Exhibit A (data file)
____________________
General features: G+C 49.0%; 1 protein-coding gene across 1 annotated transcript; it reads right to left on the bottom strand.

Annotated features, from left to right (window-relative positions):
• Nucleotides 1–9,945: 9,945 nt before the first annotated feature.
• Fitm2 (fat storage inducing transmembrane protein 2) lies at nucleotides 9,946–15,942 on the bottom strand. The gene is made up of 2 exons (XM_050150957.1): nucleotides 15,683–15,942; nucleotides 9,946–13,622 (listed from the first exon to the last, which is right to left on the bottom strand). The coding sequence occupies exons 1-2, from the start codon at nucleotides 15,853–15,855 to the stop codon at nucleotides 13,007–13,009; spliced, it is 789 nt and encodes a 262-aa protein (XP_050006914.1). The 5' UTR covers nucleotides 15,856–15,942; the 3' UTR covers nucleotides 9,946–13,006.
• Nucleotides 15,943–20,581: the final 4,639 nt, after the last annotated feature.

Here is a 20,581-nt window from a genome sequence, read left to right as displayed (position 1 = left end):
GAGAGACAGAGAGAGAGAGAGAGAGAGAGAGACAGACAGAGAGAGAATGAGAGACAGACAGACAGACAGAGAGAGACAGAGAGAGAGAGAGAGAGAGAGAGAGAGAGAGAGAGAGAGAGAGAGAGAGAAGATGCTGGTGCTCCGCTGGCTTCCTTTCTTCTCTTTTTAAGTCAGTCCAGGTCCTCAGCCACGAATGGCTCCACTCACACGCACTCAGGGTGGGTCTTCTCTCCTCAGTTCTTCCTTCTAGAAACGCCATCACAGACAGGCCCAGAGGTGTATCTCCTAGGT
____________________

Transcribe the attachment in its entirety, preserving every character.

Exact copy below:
General features: G+C 49.0%; 1 protein-coding gene across 1 annotated transcript; it reads right to left on the bottom strand.

Annotated features, from left to right (window-relative positions):
• Nucleotides 1–9,945: 9,945 nt before the first annotated feature.
• Fitm2 (fat storage inducing transmembrane protein 2) lies at nucleotides 9,946–15,942 on the bottom strand. The gene is made up of 2 exons (XM_050150957.1): nucleotides 15,683–15,942; nucleotides 9,946–13,622 (listed from the first exon to the last, which is right to left on the bottom strand). The coding sequence occupies exons 1-2, from the start codon at nucleotides 15,853–15,855 to the stop codon at nucleotides 13,007–13,009; spliced, it is 789 nt and encodes a 262-aa protein (XP_050006914.1). The 5' UTR covers nucleotides 15,856–15,942; the 3' UTR covers nucleotides 9,946–13,006.
• Nucleotides 15,943–20,581: the final 4,639 nt, after the last annotated feature.

Here is a 20,581-nt window from a genome sequence, read left to right as displayed (position 1 = left end):
GAGAGACAGAGAGAGAGAGAGAGAGAGAGAGACAGACAGAGAGAGAATGAGAGACAGACAGACAGACAGAGAGAGACAGAGAGAGAGAGAGAGAGAGAGAGAGAGAGAGAGAGAGAGAGAGAGAGAGAAGATGCTGGTGCTCCGCTGGCTTCCTTTCTTCTCTTTTTAAGTCAGTCCAGGTCCTCAGCCACGAATGGCTCCACTCACACGCACTCAGGGTGGGTCTTCTCTCCTCAGTTCTTCCTTCTAGAAACGCCATCACAGACAGGCCCAGAGGTGTATCTCCTAGGT